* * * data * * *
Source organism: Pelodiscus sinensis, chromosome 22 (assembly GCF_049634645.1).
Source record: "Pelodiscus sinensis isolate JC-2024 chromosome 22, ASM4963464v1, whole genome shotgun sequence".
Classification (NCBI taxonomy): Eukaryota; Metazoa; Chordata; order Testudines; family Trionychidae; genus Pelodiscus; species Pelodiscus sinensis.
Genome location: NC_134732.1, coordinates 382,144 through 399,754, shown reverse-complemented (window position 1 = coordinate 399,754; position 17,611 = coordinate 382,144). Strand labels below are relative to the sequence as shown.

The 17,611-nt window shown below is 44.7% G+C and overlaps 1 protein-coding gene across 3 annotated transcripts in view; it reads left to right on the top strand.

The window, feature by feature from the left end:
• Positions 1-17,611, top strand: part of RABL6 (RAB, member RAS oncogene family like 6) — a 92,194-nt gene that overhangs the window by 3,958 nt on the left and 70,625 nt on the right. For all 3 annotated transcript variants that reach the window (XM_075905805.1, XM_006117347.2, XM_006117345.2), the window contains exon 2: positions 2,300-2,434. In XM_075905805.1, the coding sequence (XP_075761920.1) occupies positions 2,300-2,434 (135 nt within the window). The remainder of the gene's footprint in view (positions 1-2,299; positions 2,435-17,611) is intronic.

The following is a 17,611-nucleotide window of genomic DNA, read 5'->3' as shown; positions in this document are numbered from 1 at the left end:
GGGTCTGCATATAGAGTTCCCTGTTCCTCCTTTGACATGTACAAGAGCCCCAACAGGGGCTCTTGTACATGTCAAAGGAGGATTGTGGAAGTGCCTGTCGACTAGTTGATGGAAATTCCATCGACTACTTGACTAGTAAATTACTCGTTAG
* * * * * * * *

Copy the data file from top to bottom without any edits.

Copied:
Source organism: Pelodiscus sinensis, chromosome 22 (assembly GCF_049634645.1).
Source record: "Pelodiscus sinensis isolate JC-2024 chromosome 22, ASM4963464v1, whole genome shotgun sequence".
Classification (NCBI taxonomy): Eukaryota; Metazoa; Chordata; order Testudines; family Trionychidae; genus Pelodiscus; species Pelodiscus sinensis.
Genome location: NC_134732.1, coordinates 382,144 through 399,754, shown reverse-complemented (window position 1 = coordinate 399,754; position 17,611 = coordinate 382,144). Strand labels below are relative to the sequence as shown.

The 17,611-nt window shown below is 44.7% G+C and overlaps 1 protein-coding gene across 3 annotated transcripts in view; it reads left to right on the top strand.

The window, feature by feature from the left end:
• Positions 1-17,611, top strand: part of RABL6 (RAB, member RAS oncogene family like 6) — a 92,194-nt gene that overhangs the window by 3,958 nt on the left and 70,625 nt on the right. For all 3 annotated transcript variants that reach the window (XM_075905805.1, XM_006117347.2, XM_006117345.2), the window contains exon 2: positions 2,300-2,434. In XM_075905805.1, the coding sequence (XP_075761920.1) occupies positions 2,300-2,434 (135 nt within the window). The remainder of the gene's footprint in view (positions 1-2,299; positions 2,435-17,611) is intronic.

The following is a 17,611-nucleotide window of genomic DNA, read 5'->3' as shown; positions in this document are numbered from 1 at the left end:
GGGTCTGCATATAGAGTTCCCTGTTCCTCCTTTGACATGTACAAGAGCCCCAACAGGGGCTCTTGTACATGTCAAAGGAGGATTGTGGAAGTGCCTGTCGACTAGTTGATGGAAATTCCATCGACTACTTGACTAGTAAATTACTCGTTAG